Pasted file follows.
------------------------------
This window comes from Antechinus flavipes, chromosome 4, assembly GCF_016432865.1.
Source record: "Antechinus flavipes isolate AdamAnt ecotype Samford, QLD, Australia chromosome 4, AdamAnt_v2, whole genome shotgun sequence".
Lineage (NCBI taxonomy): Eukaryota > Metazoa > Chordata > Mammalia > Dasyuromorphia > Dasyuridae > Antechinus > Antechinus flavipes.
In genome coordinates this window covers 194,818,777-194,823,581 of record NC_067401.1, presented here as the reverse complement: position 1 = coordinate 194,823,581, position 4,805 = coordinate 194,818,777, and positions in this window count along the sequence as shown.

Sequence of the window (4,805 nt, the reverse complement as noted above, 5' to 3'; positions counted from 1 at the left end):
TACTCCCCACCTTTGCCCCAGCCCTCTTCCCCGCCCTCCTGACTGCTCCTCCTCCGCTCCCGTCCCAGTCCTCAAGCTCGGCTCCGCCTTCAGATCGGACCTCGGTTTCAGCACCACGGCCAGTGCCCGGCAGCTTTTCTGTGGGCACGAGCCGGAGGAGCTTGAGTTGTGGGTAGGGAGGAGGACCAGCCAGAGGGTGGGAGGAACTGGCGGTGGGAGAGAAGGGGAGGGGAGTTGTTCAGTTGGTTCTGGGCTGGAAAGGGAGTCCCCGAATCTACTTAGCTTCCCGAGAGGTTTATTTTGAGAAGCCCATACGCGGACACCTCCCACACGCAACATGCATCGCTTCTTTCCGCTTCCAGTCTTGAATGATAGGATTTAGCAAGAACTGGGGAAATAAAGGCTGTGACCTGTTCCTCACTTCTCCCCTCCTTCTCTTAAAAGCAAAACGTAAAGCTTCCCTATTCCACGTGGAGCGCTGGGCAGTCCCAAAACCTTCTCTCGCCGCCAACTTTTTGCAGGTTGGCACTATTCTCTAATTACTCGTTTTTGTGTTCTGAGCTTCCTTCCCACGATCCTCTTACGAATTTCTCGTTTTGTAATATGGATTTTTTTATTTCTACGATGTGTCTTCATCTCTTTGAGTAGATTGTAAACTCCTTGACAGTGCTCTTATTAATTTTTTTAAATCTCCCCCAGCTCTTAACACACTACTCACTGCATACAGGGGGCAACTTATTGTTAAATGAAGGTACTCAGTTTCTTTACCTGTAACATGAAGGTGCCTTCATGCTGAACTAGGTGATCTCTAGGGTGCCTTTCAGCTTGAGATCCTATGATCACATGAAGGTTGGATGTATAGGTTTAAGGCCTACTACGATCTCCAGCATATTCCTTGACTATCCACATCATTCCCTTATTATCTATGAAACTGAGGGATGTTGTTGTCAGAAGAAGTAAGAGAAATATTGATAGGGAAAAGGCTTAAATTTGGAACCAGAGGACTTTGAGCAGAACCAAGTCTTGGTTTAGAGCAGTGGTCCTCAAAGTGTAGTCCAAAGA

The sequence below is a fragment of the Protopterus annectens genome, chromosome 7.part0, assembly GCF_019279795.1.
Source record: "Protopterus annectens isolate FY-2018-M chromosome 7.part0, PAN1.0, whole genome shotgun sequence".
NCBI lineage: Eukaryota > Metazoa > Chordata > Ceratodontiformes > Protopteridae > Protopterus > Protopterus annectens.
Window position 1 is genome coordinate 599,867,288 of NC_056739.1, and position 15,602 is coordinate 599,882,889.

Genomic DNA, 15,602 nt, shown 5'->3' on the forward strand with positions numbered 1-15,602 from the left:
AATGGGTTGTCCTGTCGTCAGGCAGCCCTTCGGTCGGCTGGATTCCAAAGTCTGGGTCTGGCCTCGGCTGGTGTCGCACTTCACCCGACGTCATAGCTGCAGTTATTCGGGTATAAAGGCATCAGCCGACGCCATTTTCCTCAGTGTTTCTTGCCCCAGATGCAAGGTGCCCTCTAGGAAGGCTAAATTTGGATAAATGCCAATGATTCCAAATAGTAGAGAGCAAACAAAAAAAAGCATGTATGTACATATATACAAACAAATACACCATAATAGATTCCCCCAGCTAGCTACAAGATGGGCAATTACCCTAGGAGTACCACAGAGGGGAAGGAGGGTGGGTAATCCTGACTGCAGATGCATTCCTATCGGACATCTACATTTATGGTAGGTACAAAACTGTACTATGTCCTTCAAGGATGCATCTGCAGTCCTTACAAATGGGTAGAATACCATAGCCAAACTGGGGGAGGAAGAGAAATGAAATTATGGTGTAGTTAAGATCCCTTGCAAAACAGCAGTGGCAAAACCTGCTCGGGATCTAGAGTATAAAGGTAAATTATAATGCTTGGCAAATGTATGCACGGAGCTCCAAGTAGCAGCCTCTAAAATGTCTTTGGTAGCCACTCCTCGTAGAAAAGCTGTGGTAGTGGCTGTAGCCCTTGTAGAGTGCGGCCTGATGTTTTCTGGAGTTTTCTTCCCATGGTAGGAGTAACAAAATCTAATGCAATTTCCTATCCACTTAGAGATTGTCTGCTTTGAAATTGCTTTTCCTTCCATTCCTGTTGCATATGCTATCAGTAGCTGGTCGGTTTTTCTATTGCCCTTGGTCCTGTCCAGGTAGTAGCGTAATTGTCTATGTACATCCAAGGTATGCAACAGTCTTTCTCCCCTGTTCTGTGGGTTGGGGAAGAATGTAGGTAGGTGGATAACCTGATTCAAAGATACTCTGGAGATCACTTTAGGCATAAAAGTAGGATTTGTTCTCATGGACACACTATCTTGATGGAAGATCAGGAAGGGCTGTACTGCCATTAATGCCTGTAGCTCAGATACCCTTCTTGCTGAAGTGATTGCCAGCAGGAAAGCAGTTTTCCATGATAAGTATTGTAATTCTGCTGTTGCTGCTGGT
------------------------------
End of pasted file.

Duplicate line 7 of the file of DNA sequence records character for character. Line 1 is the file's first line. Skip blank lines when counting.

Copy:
The sequence below is a fragment of the Protopterus annectens genome, chromosome 7.part0, assembly GCF_019279795.1.